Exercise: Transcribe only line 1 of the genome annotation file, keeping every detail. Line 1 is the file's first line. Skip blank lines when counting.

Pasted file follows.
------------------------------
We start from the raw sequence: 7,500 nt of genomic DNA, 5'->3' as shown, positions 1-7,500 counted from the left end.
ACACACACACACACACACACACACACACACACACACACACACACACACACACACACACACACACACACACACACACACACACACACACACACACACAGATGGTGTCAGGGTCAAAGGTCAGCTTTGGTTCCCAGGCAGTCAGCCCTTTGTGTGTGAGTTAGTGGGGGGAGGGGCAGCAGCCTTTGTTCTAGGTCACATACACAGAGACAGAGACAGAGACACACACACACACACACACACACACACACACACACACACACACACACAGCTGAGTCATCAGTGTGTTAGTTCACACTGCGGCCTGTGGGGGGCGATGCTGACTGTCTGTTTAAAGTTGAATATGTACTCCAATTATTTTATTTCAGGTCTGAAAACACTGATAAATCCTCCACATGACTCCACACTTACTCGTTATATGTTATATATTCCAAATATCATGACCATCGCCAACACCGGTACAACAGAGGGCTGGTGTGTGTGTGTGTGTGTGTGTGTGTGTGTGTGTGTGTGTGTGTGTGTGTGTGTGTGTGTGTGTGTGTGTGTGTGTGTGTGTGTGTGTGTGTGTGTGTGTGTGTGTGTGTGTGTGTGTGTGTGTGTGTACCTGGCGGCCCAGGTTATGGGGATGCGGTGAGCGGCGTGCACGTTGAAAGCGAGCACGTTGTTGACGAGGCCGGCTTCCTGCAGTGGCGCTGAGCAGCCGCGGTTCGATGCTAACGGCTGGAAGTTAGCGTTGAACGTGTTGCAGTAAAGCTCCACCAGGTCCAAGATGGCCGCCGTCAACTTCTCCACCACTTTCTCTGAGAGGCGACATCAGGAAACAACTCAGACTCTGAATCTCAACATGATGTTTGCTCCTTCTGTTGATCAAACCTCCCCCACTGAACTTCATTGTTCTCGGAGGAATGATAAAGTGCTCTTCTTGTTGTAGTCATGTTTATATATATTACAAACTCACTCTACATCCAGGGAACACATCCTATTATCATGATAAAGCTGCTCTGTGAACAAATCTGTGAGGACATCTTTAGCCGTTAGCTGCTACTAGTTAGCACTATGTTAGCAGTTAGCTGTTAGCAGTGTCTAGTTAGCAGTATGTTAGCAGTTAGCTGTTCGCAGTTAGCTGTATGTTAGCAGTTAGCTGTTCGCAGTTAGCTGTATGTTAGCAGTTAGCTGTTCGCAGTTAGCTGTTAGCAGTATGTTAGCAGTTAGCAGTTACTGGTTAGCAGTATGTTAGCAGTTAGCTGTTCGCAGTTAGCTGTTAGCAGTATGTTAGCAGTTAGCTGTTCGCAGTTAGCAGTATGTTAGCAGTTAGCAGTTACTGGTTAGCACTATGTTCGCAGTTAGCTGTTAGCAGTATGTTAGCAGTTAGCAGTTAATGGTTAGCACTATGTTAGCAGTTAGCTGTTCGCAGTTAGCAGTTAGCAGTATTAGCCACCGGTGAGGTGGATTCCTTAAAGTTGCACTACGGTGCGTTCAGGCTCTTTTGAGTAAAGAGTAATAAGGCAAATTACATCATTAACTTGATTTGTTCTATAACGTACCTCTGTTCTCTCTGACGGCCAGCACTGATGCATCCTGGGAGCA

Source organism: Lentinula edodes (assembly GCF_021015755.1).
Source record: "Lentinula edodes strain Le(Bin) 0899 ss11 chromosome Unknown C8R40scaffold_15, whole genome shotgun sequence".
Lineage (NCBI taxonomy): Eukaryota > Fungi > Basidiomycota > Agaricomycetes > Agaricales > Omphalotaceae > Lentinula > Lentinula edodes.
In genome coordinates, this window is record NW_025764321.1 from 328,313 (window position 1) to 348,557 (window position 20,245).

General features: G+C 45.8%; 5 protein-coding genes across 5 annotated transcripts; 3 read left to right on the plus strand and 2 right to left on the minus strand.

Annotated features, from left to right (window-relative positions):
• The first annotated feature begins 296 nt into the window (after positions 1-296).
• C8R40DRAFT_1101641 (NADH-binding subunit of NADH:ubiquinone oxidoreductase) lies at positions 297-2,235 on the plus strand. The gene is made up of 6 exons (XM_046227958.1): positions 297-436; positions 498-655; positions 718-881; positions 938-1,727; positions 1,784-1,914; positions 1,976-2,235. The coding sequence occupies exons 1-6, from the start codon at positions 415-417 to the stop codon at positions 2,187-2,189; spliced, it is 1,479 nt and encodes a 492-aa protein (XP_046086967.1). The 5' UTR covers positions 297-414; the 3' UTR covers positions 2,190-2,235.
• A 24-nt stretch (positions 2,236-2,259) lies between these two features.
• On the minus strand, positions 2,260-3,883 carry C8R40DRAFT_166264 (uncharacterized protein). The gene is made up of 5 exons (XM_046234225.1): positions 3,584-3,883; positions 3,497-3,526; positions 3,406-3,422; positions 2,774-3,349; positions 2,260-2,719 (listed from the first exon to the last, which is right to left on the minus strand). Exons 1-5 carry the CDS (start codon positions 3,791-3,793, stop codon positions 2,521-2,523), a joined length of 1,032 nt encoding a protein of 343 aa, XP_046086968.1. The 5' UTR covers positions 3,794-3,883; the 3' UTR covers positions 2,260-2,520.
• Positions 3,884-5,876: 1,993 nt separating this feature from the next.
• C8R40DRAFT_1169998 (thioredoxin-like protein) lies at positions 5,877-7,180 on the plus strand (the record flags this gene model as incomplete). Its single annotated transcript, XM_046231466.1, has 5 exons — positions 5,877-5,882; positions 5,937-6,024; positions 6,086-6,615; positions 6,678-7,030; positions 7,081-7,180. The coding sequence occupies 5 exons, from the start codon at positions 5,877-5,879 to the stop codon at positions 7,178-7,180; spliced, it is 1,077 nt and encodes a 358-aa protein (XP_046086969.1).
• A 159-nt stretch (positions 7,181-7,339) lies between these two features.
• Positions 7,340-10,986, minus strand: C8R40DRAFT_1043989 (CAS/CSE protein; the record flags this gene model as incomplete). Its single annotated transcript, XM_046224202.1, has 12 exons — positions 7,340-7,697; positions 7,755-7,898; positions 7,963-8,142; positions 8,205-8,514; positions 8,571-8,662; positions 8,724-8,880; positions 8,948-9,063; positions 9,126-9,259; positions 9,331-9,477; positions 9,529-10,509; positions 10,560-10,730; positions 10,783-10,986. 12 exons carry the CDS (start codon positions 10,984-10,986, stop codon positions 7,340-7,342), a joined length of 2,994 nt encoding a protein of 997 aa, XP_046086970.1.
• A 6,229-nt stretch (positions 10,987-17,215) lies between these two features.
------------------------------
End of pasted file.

We start from the raw sequence: 7,500 nt of genomic DNA, 5'->3' as shown, positions 1-7,500 counted from the left end.